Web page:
As I reported in the most recent At The Market, I bought a large bunch of really fresh and fragrant dill last Sunday from Gardener’s Gourmet. The first dish in which I incorporated the dill is gnocchi. Gnocchi (roughly pronounced NYOK-kee) are Italian dumplings and are named for gnocco, which is slang for “lump”.
Gnocchi are made from potatoes and other ingredients. They can be used as pasta and be accompanied by a variety of things, from a light tomato sauce, to braised meats, to butter and cheese.
Gnocchi recipes reach back to as far as the 12th century are are most common to Northern Italy. Typically, gnocchi are made by boiling potatoes, followed by ricing them, adding flour, egg and salt. Kneading this dough together is quick and portions of the dough are then rolled into batons and cut into 1 inch long pieces. The gnocchi pieces are then rolled on a fork, or gnocchi roller to give them their signature ridges which are great for holding sauce. Once formed, the gnocchi are quickly cooked in boiling water and are done when they float to the top.
After cooking, gnocchi can be added to a dish, or fried in butter to name just a couple ways to use them.
Here’s a recipe for gnocchi which is adapted from Mario Batali’s recipe on Food Network’s website. You will notice that I chose to use Yukon Gold potatoes as a change from more traditional Russett potatoes. The result was still light, yet creamy and the dough came together quickly without having to add more flour (which has unfortunately been a problem which has bitten me in the ass before- I call those gnocchi “sinkers”).
I served the gnocchi browned in butter and topped with Pecorino Romano cheese. The recipe makes about 90-100 gnocchi, but don’t fear, they freeze well and cook up frozen only a bit slower than when fresh.
To freeze, place the gnocchi on a lined baking sheet, cover with plastic wrap, and freeze until solid. Store frozen gnocchi is an airtight Ziploc baggie.
Herbed Gnocchi with Dill and Pecorino
makes 90-100 gnocchi
- 3 lbs. Yukon Gold potatoes
- 2 cups All Purpose flour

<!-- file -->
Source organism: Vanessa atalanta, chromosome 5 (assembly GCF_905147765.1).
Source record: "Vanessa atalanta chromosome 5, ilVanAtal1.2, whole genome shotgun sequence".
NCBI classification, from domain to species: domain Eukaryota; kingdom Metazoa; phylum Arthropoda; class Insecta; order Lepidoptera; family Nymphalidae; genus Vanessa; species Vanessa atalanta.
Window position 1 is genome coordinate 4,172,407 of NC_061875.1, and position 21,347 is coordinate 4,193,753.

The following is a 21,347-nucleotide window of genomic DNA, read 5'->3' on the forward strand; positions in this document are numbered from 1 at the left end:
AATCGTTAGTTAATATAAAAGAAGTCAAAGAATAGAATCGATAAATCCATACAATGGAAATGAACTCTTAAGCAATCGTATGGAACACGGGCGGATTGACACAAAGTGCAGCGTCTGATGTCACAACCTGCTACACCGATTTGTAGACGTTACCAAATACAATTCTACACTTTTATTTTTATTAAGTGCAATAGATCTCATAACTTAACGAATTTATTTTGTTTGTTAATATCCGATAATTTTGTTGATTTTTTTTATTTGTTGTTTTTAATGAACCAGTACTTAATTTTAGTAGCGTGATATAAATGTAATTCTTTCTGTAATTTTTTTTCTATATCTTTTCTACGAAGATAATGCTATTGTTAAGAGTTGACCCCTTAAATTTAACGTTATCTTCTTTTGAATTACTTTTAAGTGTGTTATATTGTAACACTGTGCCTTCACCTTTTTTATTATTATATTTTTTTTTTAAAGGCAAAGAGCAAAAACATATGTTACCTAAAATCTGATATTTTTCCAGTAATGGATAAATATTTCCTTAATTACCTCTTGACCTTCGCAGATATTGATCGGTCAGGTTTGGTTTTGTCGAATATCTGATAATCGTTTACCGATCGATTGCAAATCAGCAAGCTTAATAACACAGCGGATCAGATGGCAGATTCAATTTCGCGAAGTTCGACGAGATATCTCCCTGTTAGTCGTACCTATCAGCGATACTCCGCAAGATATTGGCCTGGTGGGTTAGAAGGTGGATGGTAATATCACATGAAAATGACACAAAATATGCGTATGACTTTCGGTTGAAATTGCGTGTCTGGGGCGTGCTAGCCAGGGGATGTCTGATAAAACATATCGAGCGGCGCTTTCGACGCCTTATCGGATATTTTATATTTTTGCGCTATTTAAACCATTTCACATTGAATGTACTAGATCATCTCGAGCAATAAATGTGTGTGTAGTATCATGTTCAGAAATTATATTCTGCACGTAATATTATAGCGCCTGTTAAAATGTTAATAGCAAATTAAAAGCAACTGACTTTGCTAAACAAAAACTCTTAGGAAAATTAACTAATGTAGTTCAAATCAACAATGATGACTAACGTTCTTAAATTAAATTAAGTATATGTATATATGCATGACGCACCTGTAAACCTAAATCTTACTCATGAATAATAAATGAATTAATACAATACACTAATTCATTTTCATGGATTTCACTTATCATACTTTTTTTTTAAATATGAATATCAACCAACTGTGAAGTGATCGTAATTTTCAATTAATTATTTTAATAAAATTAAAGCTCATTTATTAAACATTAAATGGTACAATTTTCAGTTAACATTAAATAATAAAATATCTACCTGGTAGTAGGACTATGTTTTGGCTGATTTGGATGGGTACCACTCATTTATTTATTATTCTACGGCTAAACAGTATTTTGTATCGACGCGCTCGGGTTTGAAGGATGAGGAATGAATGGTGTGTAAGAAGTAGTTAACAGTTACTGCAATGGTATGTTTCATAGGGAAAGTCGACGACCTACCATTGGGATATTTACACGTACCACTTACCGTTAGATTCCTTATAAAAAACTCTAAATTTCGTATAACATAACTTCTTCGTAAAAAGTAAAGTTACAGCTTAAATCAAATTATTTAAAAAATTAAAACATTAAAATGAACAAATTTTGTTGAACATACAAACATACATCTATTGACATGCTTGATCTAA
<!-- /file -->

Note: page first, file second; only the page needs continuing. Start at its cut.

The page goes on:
- 1 large egg
- pinch salt
- 1/4 cup finely chopped dill
- 1/4 cup finely grated Pecorino Romano cheese (more for garnish)
Peel and quarter potatoes, keeping size uniform. Rinse potatoes in cold water. Place potatoes in a pot of cold water and bring to a boil. Lower the heat and allow potatoes to simmer, partially covered, until a fork is easily inserted (about 20 minutes).
Drain the potatoes in a collander and allow to cool for several minutes. Using a food mill or ricer, run potatoes through onto a lightly floured surface. Bring milled potatoes together and make a well in the center. Sprinkle all of the flour, dill and Pecorino cheese over the potatoes. Place egg and salt in the center of the well, and using a fork, stir into flour and potato. Once the egg is mixed in, bring the dough together by kneading it gently until a ball is formed. Knead for 3-4 minutes until the ball is dry to the touch.
Lightly four surface and your hands. Cut a 1 inch thick slice of the dough ball off. Gently roll into a baton or rope, until 1 inch thick throughout. Cut the rope into 1 inch pieces. Using your thumb, roll each piece (uncut side) on the tines of a fork, or gnocchi roller. Here’s a great pictorial from Food Network to guide you through this technique.
To cook gnocchi, place in boiling water and cook for 1-2 minutes, until they float. Transfer to sauce, or as I did, fry them up in a bit of butter, until browned, in a non-stick skillet. Sprinkle with extra Pecorino Romano.
*Weekend Herb Blogging is a weekly event started by Kalyn of Kalyn’s Kitchen. This week, WHB is hosted by Thyme For Cooking.